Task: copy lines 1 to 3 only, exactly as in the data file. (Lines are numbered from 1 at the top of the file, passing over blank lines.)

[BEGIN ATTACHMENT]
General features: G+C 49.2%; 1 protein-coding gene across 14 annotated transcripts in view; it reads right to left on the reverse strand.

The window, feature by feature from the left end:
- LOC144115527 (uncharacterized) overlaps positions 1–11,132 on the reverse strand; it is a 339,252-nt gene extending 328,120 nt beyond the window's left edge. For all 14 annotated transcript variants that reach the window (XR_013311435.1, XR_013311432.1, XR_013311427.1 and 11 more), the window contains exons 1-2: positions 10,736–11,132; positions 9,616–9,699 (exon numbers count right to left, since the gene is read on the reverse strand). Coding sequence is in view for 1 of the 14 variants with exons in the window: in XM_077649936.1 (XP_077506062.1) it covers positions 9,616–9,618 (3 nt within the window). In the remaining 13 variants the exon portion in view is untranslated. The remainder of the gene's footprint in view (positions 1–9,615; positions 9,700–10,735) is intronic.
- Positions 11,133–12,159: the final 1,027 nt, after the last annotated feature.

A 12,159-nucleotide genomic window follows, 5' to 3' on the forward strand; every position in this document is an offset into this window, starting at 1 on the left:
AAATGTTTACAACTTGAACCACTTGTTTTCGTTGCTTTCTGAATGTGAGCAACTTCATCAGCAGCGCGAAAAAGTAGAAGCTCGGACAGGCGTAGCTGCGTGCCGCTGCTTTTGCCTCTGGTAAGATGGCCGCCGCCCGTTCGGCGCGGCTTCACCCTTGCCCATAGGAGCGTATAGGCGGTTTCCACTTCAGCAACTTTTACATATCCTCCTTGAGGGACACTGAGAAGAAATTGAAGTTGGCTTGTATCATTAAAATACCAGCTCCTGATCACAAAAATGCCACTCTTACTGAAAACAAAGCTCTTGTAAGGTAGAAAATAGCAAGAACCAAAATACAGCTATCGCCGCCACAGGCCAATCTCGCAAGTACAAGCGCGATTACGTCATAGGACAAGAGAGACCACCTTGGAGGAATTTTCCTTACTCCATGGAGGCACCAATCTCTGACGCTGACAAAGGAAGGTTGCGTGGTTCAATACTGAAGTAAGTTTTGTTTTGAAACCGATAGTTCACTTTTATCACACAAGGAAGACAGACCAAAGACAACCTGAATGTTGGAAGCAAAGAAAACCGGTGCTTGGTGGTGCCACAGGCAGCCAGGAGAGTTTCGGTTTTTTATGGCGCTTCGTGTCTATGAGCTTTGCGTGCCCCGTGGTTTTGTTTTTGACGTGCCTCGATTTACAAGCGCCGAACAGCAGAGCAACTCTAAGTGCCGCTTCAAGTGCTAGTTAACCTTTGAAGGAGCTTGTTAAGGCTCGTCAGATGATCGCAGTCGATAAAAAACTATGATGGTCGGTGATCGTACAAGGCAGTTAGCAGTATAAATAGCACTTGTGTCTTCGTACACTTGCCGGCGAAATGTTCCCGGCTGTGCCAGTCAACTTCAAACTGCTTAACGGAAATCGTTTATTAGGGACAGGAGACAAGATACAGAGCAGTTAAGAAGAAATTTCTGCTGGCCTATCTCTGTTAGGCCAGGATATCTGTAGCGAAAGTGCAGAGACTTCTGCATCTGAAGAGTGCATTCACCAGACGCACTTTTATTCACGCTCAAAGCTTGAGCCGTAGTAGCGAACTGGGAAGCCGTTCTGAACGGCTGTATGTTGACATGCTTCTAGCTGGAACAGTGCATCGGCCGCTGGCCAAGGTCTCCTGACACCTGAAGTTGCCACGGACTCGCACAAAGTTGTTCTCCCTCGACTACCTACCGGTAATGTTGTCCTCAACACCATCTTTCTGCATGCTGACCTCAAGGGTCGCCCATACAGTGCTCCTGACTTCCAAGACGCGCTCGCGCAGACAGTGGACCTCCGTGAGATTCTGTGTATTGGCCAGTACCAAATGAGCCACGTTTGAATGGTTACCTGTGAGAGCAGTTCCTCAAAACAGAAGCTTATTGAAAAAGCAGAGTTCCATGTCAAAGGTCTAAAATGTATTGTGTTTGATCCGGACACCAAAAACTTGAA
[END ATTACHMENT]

General features: G+C 49.2%; 1 protein-coding gene across 14 annotated transcripts in view; it reads right to left on the reverse strand.

The window, feature by feature from the left end:
- LOC144115527 (uncharacterized) overlaps positions 1–11,132 on the reverse strand; it is a 339,252-nt gene extending 328,120 nt beyond the window's left edge. For all 14 annotated transcript variants that reach the window (XR_013311435.1, XR_013311432.1, XR_013311427.1 and 11 more), the window contains exons 1-2: positions 10,736–11,132; positions 9,616–9,699 (exon numbers count right to left, since the gene is read on the reverse strand). Coding sequence is in view for 1 of the 14 variants with exons in the window: in XM_077649936.1 (XP_077506062.1) it covers positions 9,616–9,618 (3 nt within the window). In the remaining 13 variants the exon portion in view is untranslated. The remainder of the gene's footprint in view (positions 1–9,615; positions 9,700–10,735) is intronic.